A nationwide bottle deposit programme could substantially elevate the recycling rates of polyethylene terephthalate (PET) in the US, according to a team of researchers from Massachusetts Institute of Technology (MIT).

The MIT team’s research encompassed an analysis of PET bottle collection and recycling rates across various domestic states and countries with and without bottle deposit policies. 

They also examined the impact of existing bottle deposit policies and kerbside recycling programmes.  

The team’s study indicates that a nationwide programme could boost recycling rates to 82%, a significant increase from the current stagnant rate of approximately 24%. 

The researchers found that the implementation of a uniform national bottle deposit policy could help meet the recycling targets set by proposed legislation and corporate pledges.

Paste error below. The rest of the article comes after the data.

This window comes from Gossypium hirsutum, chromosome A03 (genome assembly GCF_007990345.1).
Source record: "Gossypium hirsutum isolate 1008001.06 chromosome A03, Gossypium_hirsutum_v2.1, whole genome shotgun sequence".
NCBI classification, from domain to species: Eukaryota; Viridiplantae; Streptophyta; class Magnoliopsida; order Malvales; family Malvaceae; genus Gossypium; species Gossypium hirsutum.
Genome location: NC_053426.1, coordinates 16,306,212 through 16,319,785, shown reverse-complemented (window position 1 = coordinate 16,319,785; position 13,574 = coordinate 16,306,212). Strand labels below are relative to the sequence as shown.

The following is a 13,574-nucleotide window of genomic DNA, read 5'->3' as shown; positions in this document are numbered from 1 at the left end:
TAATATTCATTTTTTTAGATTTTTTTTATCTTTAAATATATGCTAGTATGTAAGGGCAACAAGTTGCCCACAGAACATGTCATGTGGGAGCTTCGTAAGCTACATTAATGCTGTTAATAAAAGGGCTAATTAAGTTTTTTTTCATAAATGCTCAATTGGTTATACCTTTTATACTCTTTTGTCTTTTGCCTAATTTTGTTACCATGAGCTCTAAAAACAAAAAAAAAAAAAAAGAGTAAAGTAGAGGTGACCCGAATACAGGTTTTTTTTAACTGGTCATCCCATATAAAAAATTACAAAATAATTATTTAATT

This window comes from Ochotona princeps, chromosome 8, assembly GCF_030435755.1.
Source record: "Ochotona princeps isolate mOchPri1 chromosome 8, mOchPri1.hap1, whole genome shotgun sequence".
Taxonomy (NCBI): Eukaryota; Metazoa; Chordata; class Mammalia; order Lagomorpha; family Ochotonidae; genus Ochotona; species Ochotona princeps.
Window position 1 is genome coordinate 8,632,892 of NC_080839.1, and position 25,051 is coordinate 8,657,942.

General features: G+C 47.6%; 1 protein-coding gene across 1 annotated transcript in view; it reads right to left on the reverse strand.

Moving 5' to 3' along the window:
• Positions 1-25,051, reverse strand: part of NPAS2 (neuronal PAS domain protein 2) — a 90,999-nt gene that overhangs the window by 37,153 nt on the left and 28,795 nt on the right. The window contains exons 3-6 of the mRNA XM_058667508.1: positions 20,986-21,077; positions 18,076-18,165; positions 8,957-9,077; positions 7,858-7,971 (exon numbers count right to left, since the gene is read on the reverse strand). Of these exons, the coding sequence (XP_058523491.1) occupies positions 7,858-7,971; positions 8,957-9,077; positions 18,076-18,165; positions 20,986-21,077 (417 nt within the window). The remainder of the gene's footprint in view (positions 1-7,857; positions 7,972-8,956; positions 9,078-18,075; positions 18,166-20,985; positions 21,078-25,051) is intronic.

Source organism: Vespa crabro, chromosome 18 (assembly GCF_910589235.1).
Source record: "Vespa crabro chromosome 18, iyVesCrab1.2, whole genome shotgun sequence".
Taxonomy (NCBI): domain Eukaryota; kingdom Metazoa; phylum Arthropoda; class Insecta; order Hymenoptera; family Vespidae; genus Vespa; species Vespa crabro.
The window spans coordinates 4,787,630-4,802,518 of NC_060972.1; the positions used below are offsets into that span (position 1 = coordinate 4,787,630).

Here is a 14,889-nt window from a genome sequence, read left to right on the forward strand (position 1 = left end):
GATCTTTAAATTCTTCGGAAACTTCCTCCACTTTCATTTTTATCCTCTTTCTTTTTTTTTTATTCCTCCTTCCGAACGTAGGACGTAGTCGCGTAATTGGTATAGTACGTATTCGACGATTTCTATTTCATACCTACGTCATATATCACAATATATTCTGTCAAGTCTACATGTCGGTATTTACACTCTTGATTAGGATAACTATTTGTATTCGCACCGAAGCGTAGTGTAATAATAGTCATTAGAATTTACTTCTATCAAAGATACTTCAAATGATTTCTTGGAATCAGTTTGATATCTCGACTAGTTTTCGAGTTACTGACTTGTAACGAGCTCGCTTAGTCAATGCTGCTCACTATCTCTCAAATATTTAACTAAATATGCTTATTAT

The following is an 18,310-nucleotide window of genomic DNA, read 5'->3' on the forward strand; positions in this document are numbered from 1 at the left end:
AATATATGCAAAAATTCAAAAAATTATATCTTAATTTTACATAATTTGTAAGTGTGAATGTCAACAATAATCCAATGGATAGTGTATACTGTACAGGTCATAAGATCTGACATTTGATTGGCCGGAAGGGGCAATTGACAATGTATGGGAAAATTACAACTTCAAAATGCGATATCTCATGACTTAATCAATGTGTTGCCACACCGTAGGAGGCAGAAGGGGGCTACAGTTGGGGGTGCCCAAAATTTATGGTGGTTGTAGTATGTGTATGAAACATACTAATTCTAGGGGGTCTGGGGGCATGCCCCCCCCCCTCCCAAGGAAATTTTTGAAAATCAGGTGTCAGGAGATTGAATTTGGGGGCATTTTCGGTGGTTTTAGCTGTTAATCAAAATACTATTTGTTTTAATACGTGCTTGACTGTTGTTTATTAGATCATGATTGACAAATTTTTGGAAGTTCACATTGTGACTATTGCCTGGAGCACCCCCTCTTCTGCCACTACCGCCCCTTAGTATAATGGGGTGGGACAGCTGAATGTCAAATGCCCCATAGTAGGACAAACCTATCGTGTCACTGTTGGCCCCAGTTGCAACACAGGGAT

By adopting economic models from states with successful deposit programmes, the team concluded that a 10¢ deposit per bottle could cover the supply needs of packaging producers at a net cost of approximately 1¢ per bottle when demand is robust. 

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The study also suggests that individual states should be responsible for the programme’s implementation.  

According to MIT School of Engineering’s associate dean and Jerry McAfee professor in engineering, Elsa Olivetti, policies should focus on increasing rates of recycling, as well as the entire cycle of supply and demand and the different players involved. 

Olivetti said: “A message that we have found in a number of cases in the recycling space is that if you do the right work to support policies that think about both the demand but also the supply.  

“You have to think about the response and the behaviour of multiple actors in the system holistically to be viable.” 

The findings from the study are published in the Journal of Industrial Ecology.  

The paper is co-authored by Olivetti, graduate students Basuhi Ravi and Karan Bhuwalka, and research scientist Richard Roth.